Multiple myeloma (MM) represents the malignant transformation of plasma cells, differentiated, post-germinal center B-cells adapted for the production of large quantities of antibody. Multiple myeloma is one of the commonest hematological malignancies and despite the advent of several new therapies such as proteosome inhibitors and thalidomide and the use of stem cell transplant consolidation, the disease is incurable with a median survival of about three years. The pathogenesis of this disease for many years was quite obscure, but over the past decade progress has been made based upon the characterization of consistent chromosomal translocations involving the immunoglobulin heavy chain (IgH). These translocations implicate particular genes in the pathogenesis of myeloma. MMSET (MULTIPLE MYELOMA SET DOMAIN) gene was identified at the breakpoint of the t(4;14) translocation, present in ~15% of multiple myeloma. This gene rearrangement leads to the transcriptional activation and overexpression of the FGFR3 gene and the MMSET gene, however in about 15% of cases only MMSET and not FGFR3 is overexpressed due to the rearrangement leading to the idea that deregulation of MMSET expression is central to the pathogenesis of this form of multiple myeloma. MMSET has a SET domain previously identified in histone methyl transferases and several other protein domains found in chromatin regulators. It has been confirmed that the MMSET protein is significantly overexpressed in myeloma cells harboring the t(4;14) translocation. The preliminary data indicates that MMSET has proprieties of a transcriptional co-factor, including localization to the nucleus, the ability to bind to sequence specific transcription factors including the zinc finger protein ZNF331 and transcriptional co-factors and histone deacetylases. In addition MMSET has histone methyl transferase activity which may be significantly different in terms of specificity when compared to other such proteins. These data lead to our overarching hypothesis that aberrant overexpression of MMSET leads to deregulated gene expression in B cells, contributing to the pathogenesis of myeloma.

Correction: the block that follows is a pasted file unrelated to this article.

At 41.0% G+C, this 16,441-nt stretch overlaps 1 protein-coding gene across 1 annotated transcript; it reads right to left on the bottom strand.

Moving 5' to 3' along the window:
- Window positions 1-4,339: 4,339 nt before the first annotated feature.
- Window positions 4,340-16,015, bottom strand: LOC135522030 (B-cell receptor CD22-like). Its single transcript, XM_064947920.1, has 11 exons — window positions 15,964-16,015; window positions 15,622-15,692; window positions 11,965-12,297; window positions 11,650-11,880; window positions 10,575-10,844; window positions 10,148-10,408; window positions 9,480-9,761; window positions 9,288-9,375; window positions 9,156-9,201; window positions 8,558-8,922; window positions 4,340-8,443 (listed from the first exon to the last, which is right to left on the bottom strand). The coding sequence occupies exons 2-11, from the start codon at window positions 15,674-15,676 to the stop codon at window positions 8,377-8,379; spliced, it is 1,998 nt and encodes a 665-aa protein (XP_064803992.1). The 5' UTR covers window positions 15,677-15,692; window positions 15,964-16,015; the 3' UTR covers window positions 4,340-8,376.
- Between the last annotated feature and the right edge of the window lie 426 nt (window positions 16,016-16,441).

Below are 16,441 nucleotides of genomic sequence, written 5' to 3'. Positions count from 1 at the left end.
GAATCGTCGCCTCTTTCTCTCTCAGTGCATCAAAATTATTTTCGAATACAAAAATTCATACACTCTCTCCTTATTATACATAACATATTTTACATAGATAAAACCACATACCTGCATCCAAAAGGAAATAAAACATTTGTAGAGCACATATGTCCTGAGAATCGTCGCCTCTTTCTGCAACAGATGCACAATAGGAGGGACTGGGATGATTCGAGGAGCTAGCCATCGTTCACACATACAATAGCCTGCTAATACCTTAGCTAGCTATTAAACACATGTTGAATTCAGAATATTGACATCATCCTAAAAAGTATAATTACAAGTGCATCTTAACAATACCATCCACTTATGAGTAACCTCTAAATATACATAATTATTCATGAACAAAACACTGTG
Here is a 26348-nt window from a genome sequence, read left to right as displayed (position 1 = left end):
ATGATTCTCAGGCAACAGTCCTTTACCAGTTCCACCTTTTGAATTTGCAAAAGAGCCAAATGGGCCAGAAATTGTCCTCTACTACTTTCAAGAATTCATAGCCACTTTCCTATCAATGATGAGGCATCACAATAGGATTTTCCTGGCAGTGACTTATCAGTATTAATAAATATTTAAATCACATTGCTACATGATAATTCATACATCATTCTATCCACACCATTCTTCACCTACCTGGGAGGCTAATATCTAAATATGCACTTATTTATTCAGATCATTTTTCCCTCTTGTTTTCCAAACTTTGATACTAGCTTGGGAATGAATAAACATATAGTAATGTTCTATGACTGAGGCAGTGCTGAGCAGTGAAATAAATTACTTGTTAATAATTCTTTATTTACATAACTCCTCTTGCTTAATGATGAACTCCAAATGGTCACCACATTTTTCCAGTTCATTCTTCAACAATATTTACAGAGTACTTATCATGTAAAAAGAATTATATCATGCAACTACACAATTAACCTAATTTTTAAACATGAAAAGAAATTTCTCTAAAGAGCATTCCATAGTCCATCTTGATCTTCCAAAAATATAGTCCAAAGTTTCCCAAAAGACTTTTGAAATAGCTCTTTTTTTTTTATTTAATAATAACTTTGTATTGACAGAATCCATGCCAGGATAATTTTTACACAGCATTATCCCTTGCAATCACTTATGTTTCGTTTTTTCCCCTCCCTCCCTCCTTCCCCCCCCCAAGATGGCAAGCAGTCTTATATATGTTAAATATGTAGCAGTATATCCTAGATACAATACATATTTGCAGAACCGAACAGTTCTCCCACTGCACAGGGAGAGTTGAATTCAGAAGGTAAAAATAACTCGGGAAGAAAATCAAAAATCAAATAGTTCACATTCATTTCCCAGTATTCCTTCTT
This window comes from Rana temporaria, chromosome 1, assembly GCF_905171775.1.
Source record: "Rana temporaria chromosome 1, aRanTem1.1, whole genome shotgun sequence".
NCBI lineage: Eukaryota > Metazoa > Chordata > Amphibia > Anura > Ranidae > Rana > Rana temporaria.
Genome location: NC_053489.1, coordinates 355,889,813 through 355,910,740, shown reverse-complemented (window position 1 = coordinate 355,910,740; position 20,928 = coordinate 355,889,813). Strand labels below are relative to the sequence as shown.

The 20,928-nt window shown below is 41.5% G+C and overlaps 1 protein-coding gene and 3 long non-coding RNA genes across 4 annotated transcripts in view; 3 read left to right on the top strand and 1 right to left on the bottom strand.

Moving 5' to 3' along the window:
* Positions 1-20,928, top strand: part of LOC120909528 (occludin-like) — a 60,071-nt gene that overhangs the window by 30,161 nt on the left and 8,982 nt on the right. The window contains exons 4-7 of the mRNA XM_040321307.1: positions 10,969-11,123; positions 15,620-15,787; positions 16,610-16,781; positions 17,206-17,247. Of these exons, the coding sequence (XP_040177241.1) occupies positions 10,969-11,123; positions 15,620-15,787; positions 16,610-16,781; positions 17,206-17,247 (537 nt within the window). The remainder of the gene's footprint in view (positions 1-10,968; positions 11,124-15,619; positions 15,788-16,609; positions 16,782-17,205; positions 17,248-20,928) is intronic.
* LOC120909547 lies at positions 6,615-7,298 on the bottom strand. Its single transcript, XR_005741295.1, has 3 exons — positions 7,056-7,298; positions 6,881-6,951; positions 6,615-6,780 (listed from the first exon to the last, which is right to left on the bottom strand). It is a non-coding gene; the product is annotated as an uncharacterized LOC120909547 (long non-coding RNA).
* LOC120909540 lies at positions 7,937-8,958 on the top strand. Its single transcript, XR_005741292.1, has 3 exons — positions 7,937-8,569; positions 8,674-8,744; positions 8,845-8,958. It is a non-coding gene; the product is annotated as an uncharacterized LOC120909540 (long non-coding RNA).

Our specific aims are: 1) To determine the transcriptional functions of MMSET, 2) To determine the biological activity of MMSET on Myeloma Cell Growth using gain of function and loss of function strategies, 3) To characterize the MMSET transcriptional complex and partner proteins for gene regulation, 4) To identify genes regulated by MMSET relevant to Multiple Myeloma.
MMSET protein is significantly overexpressed in myeloma cells harboring the t(4;14) translocation. These data lead to our overarching hypothesis that aberrant overexpression of MMSET leads to deregulated gene expression in B cells, contributing to the pathogenesis of myeloma.
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